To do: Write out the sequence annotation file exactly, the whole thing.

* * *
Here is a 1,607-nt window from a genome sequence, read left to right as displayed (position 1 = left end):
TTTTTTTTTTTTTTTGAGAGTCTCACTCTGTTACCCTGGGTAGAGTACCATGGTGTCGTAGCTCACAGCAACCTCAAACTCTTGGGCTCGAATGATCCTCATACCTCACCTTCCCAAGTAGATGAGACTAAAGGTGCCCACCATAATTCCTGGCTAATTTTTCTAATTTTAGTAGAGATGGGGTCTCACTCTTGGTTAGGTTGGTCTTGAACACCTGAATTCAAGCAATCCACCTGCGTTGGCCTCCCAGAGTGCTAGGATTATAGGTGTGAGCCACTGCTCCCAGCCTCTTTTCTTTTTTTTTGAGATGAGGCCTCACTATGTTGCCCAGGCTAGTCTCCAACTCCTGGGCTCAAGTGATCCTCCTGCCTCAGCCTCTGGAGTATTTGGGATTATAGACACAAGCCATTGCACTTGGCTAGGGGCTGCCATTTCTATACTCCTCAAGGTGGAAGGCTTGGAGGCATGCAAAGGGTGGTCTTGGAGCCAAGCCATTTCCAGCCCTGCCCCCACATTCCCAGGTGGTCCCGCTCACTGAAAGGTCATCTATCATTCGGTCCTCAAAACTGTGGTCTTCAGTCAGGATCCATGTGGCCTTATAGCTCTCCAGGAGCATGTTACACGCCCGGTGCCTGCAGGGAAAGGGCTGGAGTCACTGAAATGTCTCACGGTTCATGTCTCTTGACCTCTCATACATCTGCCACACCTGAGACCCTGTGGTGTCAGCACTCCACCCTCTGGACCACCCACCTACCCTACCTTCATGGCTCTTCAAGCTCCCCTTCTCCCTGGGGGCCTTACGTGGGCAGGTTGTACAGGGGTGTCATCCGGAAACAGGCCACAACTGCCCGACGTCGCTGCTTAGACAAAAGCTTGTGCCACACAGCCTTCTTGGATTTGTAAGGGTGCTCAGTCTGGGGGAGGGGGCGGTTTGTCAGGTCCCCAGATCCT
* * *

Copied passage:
Here is a 1,607-nt window from a genome sequence, read left to right as displayed (position 1 = left end):
TTTTTTTTTTTTTTTGAGAGTCTCACTCTGTTACCCTGGGTAGAGTACCATGGTGTCGTAGCTCACAGCAACCTCAAACTCTTGGGCTCGAATGATCCTCATACCTCACCTTCCCAAGTAGATGAGACTAAAGGTGCCCACCATAATTCCTGGCTAATTTTTCTAATTTTAGTAGAGATGGGGTCTCACTCTTGGTTAGGTTGGTCTTGAACACCTGAATTCAAGCAATCCACCTGCGTTGGCCTCCCAGAGTGCTAGGATTATAGGTGTGAGCCACTGCTCCCAGCCTCTTTTCTTTTTTTTTGAGATGAGGCCTCACTATGTTGCCCAGGCTAGTCTCCAACTCCTGGGCTCAAGTGATCCTCCTGCCTCAGCCTCTGGAGTATTTGGGATTATAGACACAAGCCATTGCACTTGGCTAGGGGCTGCCATTTCTATACTCCTCAAGGTGGAAGGCTTGGAGGCATGCAAAGGGTGGTCTTGGAGCCAAGCCATTTCCAGCCCTGCCCCCACATTCCCAGGTGGTCCCGCTCACTGAAAGGTCATCTATCATTCGGTCCTCAAAACTGTGGTCTTCAGTCAGGATCCATGTGGCCTTATAGCTCTCCAGGAGCATGTTACACGCCCGGTGCCTGCAGGGAAAGGGCTGGAGTCACTGAAATGTCTCACGGTTCATGTCTCTTGACCTCTCATACATCTGCCACACCTGAGACCCTGTGGTGTCAGCACTCCACCCTCTGGACCACCCACCTACCCTACCTTCATGGCTCTTCAAGCTCCCCTTCTCCCTGGGGGCCTTACGTGGGCAGGTTGTACAGGGGTGTCATCCGGAAACAGGCCACAACTGCCCGACGTCGCTGCTTAGACAAAAGCTTGTGCCACACAGCCTTCTTGGATTTGTAAGGGTGCTCAGTCTGGGGGAGGGGGCGGTTTGTCAGGTCCCCAGATCCT